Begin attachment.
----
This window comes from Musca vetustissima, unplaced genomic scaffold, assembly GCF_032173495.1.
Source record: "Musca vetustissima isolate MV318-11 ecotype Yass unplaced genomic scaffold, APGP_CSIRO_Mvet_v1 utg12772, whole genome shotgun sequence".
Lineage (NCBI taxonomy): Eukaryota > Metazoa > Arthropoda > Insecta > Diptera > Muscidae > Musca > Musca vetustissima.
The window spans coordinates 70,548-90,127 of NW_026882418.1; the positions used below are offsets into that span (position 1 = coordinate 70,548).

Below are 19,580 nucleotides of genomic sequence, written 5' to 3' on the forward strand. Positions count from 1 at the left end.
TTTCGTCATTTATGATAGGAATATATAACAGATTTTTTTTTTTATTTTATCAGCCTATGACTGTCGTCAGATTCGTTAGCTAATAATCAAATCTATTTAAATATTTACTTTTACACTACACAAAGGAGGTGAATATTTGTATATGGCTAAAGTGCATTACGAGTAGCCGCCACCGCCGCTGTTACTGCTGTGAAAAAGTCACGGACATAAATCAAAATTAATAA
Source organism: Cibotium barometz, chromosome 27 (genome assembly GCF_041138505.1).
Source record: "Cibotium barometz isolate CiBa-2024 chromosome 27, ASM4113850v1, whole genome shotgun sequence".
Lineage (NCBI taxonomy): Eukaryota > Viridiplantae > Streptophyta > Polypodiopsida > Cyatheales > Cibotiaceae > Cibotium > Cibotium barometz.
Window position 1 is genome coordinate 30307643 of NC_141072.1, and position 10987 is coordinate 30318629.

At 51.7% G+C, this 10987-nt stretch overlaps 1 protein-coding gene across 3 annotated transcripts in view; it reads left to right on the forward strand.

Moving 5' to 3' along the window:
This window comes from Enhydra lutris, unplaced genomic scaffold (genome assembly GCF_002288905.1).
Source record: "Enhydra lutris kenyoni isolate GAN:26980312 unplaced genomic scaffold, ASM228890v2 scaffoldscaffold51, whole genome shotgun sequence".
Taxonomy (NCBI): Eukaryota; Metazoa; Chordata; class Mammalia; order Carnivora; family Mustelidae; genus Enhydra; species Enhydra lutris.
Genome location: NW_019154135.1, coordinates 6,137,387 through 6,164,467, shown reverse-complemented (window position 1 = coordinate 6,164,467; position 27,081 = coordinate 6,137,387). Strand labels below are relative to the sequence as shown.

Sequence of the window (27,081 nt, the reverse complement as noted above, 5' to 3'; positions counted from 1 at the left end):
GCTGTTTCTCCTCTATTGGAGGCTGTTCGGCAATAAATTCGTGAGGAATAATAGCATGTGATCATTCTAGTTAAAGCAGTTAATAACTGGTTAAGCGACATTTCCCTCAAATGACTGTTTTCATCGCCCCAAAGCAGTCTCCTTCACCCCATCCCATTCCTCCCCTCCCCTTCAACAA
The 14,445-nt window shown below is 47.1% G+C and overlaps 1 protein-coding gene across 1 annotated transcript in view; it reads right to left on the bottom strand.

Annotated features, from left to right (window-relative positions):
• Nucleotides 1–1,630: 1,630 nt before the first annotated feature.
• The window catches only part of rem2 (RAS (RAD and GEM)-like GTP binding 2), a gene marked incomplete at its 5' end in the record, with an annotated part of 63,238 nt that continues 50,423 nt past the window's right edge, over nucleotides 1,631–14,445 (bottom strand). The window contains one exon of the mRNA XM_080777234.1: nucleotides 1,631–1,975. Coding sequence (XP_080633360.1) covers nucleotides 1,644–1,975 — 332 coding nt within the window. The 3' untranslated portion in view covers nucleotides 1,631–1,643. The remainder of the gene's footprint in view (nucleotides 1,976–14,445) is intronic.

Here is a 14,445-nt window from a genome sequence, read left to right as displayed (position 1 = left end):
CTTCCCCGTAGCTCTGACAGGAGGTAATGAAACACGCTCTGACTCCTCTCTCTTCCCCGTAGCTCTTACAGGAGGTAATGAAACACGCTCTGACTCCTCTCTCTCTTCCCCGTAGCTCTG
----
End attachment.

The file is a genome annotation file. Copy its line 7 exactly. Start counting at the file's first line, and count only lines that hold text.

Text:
Source organism: Cibotium barometz, chromosome 27 (genome assembly GCF_041138505.1).